Project eligibility

International Association of Snowmobile Administrators (IASA), June 2007

The following is a summary of comments received from IASA members regarding reauthorization for the Recreational Trails Program. The one comment heard more than once related to the 40-30-30 requirement. A common comment was that the 40 percent diversified category should include at least some motorized projects. Here is a summary of different comments:

  1. According to a study produced by the Coalition for Recreational Trails, more than $150 million was allocated to nonmotorized projects between 1993 and 2003. During that same time, only $55 million was allocated to motorized recreation. This raises a concern that not enough money is being distributed to motorized recreation within the 40/30/30 formula. Since motorized recreation provides the RTP’s funding source, one of two things should happen: a greater percentage should be allocated for motorized projects or the diversified funds should have some motorized requirement attached.

  2. At least one State indicated the funding notification process is not timely enough. This may be a State-related issue; other States are informed well ahead of the timeframe that State indicated.

  3. There is a concern with the current requirement that at least 5 percent of the programmatic share come from non-Federal sources. This has created challenges for our Federal agency partners who often find it difficult to produce the additional 5 percent. This is especially true when the project pertains to equipment purchases which are necessary to provide adequately groomed trails.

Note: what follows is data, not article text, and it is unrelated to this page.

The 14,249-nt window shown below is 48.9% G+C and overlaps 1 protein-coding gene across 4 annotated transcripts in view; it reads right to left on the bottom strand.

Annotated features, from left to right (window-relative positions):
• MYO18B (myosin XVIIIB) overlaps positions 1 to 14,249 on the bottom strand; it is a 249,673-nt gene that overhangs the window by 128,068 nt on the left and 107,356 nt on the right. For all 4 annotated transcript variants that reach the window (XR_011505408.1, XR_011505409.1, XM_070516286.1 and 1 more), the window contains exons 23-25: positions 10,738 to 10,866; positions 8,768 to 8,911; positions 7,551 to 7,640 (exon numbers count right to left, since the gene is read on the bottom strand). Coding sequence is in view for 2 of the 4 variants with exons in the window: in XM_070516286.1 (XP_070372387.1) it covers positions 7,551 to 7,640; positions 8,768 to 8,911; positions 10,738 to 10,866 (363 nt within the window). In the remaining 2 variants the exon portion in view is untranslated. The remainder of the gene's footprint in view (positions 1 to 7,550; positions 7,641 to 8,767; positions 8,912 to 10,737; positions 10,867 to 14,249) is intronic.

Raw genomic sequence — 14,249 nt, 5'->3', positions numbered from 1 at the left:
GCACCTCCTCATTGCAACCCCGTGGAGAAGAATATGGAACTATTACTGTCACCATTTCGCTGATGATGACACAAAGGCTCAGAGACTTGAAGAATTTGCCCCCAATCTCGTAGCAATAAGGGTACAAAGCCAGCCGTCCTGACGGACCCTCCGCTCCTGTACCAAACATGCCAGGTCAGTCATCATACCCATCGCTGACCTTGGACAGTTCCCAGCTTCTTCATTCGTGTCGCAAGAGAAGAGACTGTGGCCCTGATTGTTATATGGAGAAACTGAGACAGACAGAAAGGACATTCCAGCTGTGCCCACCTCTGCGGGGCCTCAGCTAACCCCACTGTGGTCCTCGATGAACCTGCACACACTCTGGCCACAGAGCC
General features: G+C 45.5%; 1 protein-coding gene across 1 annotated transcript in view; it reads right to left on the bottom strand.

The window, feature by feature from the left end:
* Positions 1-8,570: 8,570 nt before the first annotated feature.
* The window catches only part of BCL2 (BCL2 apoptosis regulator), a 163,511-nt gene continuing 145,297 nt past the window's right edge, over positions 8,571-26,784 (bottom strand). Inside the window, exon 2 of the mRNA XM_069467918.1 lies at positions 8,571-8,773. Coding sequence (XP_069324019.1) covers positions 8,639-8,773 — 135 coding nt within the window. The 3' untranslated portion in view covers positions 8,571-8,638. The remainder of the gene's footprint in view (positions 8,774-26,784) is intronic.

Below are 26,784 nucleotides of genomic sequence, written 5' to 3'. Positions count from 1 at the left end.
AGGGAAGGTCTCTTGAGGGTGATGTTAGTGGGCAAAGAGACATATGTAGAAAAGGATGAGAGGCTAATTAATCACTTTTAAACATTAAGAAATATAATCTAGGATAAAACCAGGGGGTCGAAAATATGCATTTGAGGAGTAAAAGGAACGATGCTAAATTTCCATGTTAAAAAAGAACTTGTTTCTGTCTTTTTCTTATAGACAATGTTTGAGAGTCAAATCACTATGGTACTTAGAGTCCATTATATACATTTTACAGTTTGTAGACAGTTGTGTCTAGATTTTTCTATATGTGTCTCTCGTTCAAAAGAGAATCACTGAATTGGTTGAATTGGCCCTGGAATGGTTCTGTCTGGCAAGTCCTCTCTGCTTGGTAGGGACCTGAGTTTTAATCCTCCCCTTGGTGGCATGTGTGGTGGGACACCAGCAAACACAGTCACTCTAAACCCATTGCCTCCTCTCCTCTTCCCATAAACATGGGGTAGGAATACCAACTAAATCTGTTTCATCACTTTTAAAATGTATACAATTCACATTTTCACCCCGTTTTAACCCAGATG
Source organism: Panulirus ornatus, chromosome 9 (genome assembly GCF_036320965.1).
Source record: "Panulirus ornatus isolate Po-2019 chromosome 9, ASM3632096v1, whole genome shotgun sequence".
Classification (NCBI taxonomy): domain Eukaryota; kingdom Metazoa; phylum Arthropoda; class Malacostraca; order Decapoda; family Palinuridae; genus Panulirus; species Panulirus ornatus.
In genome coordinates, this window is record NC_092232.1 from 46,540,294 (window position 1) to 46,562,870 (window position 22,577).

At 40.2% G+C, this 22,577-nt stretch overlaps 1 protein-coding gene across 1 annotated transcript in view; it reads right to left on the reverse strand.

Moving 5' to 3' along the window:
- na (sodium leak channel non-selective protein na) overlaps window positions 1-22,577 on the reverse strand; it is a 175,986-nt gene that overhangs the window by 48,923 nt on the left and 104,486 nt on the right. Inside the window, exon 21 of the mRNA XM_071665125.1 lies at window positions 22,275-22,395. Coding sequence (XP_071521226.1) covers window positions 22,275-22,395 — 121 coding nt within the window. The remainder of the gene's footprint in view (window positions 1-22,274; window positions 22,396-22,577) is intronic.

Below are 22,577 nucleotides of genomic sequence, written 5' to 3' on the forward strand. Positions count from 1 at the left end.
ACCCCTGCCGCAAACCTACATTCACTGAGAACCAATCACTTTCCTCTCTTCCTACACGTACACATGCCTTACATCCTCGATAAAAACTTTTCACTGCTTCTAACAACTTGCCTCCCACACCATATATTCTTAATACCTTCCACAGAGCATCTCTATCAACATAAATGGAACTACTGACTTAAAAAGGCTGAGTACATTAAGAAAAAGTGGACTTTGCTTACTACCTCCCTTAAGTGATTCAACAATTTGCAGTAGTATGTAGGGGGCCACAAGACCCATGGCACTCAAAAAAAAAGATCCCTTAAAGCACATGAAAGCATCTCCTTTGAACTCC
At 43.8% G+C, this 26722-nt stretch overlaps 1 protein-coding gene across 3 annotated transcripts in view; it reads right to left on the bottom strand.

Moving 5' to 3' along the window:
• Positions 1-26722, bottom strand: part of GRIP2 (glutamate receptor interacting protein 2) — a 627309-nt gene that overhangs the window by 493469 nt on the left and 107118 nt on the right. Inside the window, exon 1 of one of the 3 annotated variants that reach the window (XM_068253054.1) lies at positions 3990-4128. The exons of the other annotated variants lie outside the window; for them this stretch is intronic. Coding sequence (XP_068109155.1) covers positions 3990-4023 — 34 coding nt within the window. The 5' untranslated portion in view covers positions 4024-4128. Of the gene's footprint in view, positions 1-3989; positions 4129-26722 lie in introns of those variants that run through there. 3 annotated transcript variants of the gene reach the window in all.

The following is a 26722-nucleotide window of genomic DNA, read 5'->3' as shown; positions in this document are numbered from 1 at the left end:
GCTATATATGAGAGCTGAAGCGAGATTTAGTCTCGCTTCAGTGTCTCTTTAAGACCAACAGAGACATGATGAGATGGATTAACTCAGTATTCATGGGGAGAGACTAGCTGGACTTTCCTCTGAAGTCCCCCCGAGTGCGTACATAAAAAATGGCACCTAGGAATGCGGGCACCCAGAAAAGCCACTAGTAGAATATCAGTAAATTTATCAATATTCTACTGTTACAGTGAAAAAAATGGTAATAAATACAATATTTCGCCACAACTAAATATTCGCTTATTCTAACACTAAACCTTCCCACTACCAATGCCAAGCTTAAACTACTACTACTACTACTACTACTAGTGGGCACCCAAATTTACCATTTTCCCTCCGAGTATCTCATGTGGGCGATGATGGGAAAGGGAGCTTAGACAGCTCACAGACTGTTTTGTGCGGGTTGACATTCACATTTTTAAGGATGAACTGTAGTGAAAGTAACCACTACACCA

4. There is a concern with the States’ ability to simply eliminate any funding for one of the 40/30/30 categories without any affect to the other categories. In some States, where administrators do not look favorably upon either motorized or nonmotorized projects, there is an ability to "ignore" these projects by simply not funding them. The funds from that category simply disappear with no effect upon the other categories. The Federal Highway Administration should consider some type of penalty for not funding a category to its maximum amount.

Southeastern Equestrian Trails Conference, July 2007

Transportation Enhancement Program Managers, August 2007

Rails-to-Trails Conservancy’s TrailLink Conference, August 2007

The Rails-to-Trails Conservancy (RTC) developed the 2010 Campaign for Active Transportation. This would earmark $2 billion for an expanded Nonmotorized Transportation Pilot Program in 40 cities at $50 million each. See

RTC released its "Active Transportation for America" report on October 20, 2008.

"Fantasy Reauthorization Language" from a conference participant
PURPOSE: Promote the preservation and development for public use of the National Scenic and Historic Trails

Bullet Language for consideration:


State Trail Administrators Meeting, September 2007
Including ideas raised during the review of the draft meeting notes.

Other Issues

FHWA may consider amendments to deal with issues relating to:

See also:

This document replaces Federal-aid Highway Program Reauthorization 2009: Summary, Explanation, and Comments from Trails and Enhancements Conferences / Session Handouts: State Trail Administrators Meeting, prepared for the September 2007 State Trail Administrators Meeting.

Updated: 1/31/2017